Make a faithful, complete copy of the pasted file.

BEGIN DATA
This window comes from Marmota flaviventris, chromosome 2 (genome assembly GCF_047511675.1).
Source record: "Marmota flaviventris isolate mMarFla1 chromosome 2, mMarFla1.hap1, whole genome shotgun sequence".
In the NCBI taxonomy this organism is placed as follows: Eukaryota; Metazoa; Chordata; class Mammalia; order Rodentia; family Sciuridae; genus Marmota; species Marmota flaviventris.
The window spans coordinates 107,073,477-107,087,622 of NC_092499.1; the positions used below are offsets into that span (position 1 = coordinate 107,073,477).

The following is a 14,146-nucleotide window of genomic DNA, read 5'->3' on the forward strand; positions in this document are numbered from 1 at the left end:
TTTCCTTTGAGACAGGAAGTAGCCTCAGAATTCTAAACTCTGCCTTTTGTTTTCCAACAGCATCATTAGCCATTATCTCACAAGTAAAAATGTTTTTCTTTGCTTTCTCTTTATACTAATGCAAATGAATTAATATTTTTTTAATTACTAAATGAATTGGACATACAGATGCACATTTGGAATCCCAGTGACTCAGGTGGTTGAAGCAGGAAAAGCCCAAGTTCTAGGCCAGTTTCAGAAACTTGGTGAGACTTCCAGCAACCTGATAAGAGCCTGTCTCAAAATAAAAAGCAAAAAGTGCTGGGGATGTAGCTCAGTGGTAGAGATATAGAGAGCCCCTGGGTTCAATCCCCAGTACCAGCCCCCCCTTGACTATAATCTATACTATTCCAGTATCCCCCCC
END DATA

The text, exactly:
This window comes from Marmota flaviventris, chromosome 2 (genome assembly GCF_047511675.1).
Source record: "Marmota flaviventris isolate mMarFla1 chromosome 2, mMarFla1.hap1, whole genome shotgun sequence".
In the NCBI taxonomy this organism is placed as follows: Eukaryota; Metazoa; Chordata; class Mammalia; order Rodentia; family Sciuridae; genus Marmota; species Marmota flaviventris.
The window spans coordinates 107,073,477-107,087,622 of NC_092499.1; the positions used below are offsets into that span (position 1 = coordinate 107,073,477).

The following is a 14,146-nucleotide window of genomic DNA, read 5'->3' on the forward strand; positions in this document are numbered from 1 at the left end:
TTTCCTTTGAGACAGGAAGTAGCCTCAGAATTCTAAACTCTGCCTTTTGTTTTCCAACAGCATCATTAGCCATTATCTCACAAGTAAAAATGTTTTTCTTTGCTTTCTCTTTATACTAATGCAAATGAATTAATATTTTTTTAATTACTAAATGAATTGGACATACAGATGCACATTTGGAATCCCAGTGACTCAGGTGGTTGAAGCAGGAAAAGCCCAAGTTCTAGGCCAGTTTCAGAAACTTGGTGAGACTTCCAGCAACCTGATAAGAGCCTGTCTCAAAATAAAAAGCAAAAAGTGCTGGGGATGTAGCTCAGTGGTAGAGATATAGAGAGCCCCTGGGTTCAATCCCCAGTACCAGCCCCCCCTTGACTATAATCTATACTATTCCAGTATCCCCCCC